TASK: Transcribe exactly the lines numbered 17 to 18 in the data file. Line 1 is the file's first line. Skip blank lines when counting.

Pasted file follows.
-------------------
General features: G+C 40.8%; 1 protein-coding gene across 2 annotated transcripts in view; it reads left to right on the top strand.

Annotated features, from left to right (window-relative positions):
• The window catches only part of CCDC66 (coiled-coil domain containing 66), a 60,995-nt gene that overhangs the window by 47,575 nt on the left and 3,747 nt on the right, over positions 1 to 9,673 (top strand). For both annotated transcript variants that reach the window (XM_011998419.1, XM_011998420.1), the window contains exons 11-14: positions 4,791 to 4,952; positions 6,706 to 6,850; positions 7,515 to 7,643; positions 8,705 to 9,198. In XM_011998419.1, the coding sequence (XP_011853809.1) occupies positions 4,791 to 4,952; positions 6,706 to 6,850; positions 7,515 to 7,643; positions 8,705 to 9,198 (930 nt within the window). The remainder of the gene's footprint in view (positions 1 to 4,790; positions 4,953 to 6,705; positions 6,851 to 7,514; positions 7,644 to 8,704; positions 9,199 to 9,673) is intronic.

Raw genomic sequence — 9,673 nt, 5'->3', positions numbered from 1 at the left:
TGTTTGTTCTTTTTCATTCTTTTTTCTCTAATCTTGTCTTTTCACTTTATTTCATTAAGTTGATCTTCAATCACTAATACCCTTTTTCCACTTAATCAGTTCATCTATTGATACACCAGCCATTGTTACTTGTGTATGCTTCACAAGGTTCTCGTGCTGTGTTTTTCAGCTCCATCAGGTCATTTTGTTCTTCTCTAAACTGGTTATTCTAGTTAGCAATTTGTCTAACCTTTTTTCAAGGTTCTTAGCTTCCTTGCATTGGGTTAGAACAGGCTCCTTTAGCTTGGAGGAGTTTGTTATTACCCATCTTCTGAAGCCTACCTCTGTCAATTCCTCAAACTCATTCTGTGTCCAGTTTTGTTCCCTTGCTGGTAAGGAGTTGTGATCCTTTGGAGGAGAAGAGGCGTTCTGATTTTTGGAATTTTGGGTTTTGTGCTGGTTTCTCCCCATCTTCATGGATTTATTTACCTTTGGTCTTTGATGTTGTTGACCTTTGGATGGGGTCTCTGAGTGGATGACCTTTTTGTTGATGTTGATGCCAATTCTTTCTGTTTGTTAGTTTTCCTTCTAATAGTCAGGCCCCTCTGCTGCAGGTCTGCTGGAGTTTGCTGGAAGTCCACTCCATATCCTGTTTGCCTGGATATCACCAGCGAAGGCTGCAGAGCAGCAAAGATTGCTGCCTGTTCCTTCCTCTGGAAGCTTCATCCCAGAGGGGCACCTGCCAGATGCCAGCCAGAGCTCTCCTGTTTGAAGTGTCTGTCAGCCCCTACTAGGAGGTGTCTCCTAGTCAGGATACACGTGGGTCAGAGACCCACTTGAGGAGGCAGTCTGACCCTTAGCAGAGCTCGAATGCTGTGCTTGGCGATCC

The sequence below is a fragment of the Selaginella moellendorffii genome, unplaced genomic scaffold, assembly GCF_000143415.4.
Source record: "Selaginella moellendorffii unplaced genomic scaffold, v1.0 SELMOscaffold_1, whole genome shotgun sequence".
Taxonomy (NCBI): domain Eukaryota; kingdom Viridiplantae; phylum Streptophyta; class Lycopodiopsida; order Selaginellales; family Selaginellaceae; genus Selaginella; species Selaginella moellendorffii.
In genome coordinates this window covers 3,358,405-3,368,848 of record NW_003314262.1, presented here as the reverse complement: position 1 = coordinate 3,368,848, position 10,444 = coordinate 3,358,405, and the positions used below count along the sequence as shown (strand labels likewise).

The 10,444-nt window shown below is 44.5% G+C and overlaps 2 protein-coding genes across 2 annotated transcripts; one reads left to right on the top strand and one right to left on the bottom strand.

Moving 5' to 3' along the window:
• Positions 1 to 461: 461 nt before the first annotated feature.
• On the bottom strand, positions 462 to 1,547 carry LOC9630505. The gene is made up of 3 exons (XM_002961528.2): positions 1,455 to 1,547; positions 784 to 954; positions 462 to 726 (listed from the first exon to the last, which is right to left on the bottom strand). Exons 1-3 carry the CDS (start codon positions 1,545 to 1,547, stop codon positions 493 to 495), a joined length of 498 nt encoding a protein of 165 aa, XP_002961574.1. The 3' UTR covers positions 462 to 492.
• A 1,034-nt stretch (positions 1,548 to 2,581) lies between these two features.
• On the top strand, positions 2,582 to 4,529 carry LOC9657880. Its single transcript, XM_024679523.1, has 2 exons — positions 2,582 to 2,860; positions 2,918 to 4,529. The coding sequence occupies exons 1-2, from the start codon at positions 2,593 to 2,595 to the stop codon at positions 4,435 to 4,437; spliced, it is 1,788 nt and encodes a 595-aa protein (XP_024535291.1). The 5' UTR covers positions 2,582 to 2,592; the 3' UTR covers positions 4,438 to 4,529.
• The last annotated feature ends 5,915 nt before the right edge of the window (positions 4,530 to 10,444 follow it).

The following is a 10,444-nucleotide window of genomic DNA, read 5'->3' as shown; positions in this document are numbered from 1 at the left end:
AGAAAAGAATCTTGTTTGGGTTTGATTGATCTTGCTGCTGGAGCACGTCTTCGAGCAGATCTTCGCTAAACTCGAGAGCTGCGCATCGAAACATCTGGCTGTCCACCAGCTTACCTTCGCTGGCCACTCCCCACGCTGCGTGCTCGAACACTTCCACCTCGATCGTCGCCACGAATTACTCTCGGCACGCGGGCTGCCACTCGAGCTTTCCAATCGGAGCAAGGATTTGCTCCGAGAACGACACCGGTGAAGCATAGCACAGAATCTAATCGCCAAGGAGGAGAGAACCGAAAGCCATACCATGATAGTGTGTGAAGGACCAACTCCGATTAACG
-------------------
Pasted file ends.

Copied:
The following is a 10,444-nucleotide window of genomic DNA, read 5'->3' as shown; positions in this document are numbered from 1 at the left end:
AGAAAAGAATCTTGTTTGGGTTTGATTGATCTTGCTGCTGGAGCACGTCTTCGAGCAGATCTTCGCTAAACTCGAGAGCTGCGCATCGAAACATCTGGCTGTCCACCAGCTTACCTTCGCTGGCCACTCCCCACGCTGCGTGCTCGAACACTTCCACCTCGATCGTCGCCACGAATTACTCTCGGCACGCGGGCTGCCACTCGAGCTTTCCAATCGGAGCAAGGATTTGCTCCGAGAACGACACCGGTGAAGCATAGCACAGAATCTAATCGCCAAGGAGGAGAGAACCGAAAGCCATACCATGATAGTGTGTGAAGGACCAACTCCGATTAACG